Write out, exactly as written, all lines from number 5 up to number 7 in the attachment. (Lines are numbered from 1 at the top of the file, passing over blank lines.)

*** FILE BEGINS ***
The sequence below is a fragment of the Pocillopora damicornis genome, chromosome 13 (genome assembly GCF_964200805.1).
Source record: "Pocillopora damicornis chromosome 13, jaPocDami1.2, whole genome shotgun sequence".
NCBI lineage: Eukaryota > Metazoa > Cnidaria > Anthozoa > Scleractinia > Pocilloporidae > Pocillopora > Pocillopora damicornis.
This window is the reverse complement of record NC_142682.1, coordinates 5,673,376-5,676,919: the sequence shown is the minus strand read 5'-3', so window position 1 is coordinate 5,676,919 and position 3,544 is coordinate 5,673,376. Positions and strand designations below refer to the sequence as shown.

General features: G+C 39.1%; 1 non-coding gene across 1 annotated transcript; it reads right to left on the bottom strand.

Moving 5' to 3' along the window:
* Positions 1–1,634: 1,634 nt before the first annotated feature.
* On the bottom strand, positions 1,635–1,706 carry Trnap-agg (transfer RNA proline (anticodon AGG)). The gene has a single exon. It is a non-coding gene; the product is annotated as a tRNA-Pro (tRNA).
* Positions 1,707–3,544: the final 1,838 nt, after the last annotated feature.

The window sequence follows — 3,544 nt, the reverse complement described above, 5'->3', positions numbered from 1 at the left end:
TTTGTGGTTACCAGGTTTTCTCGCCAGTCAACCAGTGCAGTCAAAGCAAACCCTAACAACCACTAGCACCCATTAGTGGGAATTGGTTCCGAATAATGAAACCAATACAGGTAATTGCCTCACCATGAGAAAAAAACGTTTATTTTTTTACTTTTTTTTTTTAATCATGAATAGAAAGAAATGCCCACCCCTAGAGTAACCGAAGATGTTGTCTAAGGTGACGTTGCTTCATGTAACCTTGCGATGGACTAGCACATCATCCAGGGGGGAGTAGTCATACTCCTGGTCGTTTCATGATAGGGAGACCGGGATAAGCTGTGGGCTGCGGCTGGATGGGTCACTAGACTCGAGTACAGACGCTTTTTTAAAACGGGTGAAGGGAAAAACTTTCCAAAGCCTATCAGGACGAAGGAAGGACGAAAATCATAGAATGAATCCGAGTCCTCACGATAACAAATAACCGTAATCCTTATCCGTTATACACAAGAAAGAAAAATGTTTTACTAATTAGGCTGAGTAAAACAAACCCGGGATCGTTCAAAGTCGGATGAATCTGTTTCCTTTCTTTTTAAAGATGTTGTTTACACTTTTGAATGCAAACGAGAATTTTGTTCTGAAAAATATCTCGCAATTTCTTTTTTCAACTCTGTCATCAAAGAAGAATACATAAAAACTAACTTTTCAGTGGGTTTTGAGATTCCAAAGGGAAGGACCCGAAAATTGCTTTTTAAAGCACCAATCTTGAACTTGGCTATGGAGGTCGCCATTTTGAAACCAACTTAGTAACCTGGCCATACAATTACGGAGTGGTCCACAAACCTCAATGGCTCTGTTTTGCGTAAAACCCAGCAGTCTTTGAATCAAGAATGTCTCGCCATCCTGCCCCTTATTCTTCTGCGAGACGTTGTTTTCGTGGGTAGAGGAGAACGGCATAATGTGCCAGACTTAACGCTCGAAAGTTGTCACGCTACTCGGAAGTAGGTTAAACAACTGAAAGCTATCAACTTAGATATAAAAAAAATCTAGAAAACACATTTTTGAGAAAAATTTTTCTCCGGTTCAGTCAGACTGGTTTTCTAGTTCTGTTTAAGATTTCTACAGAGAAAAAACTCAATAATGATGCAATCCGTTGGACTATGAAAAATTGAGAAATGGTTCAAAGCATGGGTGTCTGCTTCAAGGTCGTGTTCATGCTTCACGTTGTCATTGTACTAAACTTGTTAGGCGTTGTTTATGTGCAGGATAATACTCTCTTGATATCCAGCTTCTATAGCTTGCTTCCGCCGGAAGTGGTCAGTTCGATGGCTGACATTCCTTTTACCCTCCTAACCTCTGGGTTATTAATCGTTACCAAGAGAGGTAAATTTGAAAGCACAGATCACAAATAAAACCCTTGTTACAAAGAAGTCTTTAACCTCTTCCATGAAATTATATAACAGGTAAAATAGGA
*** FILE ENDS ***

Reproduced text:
General features: G+C 39.1%; 1 non-coding gene across 1 annotated transcript; it reads right to left on the bottom strand.

Moving 5' to 3' along the window:
* Positions 1–1,634: 1,634 nt before the first annotated feature.